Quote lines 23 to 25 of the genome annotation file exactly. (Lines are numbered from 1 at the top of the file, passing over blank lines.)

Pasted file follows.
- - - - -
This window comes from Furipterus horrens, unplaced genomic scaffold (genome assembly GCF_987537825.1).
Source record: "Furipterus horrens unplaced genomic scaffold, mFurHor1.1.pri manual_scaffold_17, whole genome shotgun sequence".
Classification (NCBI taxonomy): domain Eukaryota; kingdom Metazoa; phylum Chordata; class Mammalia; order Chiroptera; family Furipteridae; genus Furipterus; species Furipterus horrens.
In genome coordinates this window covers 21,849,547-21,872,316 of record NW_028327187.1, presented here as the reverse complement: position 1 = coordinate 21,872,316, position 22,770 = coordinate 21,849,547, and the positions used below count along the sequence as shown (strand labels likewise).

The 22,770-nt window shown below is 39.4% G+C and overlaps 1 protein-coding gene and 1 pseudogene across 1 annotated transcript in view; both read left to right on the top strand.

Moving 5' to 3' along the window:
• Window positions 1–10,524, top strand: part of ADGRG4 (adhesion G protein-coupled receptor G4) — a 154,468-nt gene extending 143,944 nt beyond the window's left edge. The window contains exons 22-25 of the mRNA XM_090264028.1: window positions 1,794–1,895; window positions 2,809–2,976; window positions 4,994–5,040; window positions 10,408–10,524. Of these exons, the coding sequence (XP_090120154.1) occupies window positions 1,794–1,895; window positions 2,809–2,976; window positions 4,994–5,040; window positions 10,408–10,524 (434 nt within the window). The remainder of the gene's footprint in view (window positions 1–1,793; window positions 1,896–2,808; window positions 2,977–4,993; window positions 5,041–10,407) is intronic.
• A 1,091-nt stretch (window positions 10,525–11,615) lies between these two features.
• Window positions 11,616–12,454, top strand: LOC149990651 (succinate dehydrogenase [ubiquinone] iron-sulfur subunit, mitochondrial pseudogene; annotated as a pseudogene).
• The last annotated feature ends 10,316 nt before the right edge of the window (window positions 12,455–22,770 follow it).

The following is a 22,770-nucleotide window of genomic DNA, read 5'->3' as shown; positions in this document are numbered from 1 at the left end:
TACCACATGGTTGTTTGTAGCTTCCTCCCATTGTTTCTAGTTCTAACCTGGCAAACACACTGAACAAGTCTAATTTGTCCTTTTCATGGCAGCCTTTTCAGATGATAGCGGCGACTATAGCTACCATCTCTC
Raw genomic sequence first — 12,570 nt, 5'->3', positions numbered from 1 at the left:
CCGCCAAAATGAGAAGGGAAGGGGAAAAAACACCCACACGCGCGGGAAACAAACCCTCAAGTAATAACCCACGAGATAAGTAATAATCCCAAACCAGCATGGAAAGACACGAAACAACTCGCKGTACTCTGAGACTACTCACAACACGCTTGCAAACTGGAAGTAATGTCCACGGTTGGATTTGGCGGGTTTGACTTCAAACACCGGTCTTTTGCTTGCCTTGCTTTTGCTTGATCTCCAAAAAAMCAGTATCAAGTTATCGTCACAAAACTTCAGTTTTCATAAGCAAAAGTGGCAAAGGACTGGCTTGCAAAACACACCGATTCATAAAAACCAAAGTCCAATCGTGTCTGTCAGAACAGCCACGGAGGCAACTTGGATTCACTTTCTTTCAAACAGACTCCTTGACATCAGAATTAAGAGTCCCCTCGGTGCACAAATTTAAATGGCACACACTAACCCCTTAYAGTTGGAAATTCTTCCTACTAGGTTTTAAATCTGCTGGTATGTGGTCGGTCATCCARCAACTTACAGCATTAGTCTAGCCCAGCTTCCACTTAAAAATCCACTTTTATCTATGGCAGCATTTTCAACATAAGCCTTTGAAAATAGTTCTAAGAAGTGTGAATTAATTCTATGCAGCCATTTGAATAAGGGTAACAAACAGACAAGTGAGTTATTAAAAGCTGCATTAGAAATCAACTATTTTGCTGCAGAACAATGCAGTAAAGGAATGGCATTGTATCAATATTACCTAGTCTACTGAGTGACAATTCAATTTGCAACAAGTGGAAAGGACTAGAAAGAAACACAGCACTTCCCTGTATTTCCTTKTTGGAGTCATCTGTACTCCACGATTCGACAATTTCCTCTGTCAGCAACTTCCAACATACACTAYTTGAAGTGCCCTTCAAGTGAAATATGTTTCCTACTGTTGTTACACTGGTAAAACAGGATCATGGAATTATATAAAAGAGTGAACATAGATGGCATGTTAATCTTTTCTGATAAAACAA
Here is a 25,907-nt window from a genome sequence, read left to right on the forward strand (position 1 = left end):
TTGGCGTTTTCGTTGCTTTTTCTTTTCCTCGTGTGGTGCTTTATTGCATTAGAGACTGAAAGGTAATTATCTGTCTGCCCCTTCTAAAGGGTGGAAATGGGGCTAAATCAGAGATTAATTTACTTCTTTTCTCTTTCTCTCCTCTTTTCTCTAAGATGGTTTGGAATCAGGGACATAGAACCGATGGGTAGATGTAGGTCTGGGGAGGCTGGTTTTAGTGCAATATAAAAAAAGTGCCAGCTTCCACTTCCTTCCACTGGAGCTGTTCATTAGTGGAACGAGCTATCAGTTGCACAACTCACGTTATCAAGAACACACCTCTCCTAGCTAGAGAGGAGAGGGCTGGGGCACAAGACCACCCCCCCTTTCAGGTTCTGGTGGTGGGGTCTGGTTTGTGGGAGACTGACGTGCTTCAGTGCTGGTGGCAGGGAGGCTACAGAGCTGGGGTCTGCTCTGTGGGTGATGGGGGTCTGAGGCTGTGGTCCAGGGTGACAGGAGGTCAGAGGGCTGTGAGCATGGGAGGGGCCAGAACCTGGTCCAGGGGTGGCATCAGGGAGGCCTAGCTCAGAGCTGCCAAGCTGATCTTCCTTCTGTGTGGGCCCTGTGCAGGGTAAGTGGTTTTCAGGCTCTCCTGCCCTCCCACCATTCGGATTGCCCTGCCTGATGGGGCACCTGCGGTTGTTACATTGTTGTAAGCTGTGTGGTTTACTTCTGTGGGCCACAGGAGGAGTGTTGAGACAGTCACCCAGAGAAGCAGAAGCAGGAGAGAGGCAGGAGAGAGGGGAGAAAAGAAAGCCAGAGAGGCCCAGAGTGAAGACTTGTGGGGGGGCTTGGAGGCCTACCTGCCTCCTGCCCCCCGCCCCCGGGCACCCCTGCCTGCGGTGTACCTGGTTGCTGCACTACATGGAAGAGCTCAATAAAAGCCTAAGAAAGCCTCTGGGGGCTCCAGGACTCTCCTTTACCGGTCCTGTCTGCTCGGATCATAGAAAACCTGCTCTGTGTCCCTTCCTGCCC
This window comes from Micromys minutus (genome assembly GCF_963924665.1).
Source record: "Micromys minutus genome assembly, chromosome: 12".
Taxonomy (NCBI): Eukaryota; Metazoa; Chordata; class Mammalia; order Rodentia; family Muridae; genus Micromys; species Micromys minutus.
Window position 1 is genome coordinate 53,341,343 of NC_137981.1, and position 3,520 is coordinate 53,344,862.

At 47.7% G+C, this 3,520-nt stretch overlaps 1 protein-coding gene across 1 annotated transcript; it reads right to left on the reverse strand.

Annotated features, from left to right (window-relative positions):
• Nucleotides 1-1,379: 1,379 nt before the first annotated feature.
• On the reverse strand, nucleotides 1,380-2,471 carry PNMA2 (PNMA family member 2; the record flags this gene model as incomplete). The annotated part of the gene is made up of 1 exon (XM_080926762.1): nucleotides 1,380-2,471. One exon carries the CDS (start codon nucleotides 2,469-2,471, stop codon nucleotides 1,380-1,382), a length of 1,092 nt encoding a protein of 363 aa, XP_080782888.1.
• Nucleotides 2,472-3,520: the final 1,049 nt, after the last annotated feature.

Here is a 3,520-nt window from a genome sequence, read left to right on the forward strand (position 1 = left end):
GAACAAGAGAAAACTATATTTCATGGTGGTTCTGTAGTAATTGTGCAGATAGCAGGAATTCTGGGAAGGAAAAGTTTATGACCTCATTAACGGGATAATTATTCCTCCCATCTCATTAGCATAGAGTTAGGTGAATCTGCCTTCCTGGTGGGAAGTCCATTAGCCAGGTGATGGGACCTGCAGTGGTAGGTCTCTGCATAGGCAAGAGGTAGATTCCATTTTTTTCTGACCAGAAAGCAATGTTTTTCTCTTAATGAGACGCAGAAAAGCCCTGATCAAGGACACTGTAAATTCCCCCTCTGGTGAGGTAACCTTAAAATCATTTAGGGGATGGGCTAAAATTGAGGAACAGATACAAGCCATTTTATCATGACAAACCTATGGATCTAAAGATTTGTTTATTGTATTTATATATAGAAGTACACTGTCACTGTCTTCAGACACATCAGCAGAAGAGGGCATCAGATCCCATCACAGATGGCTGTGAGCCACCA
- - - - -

• Nucleotides 1-1,379: 1,379 nt before the first annotated feature.
• On the reverse strand, nucleotides 1,380-2,471 carry PNMA2 (PNMA family member 2; the record flags this gene model as incomplete). The annotated part of the gene is made up of 1 exon (XM_080926762.1): nucleotides 1,380-2,471. One exon carries the CDS (start codon nucleotides 2,469-2,471, stop codon nucleotides 1,380-1,382), a length of 1,092 nt encoding a protein of 363 aa, XP_080782888.1.
• Nucleotides 2,472-3,520: the final 1,049 nt, after the last annotated feature.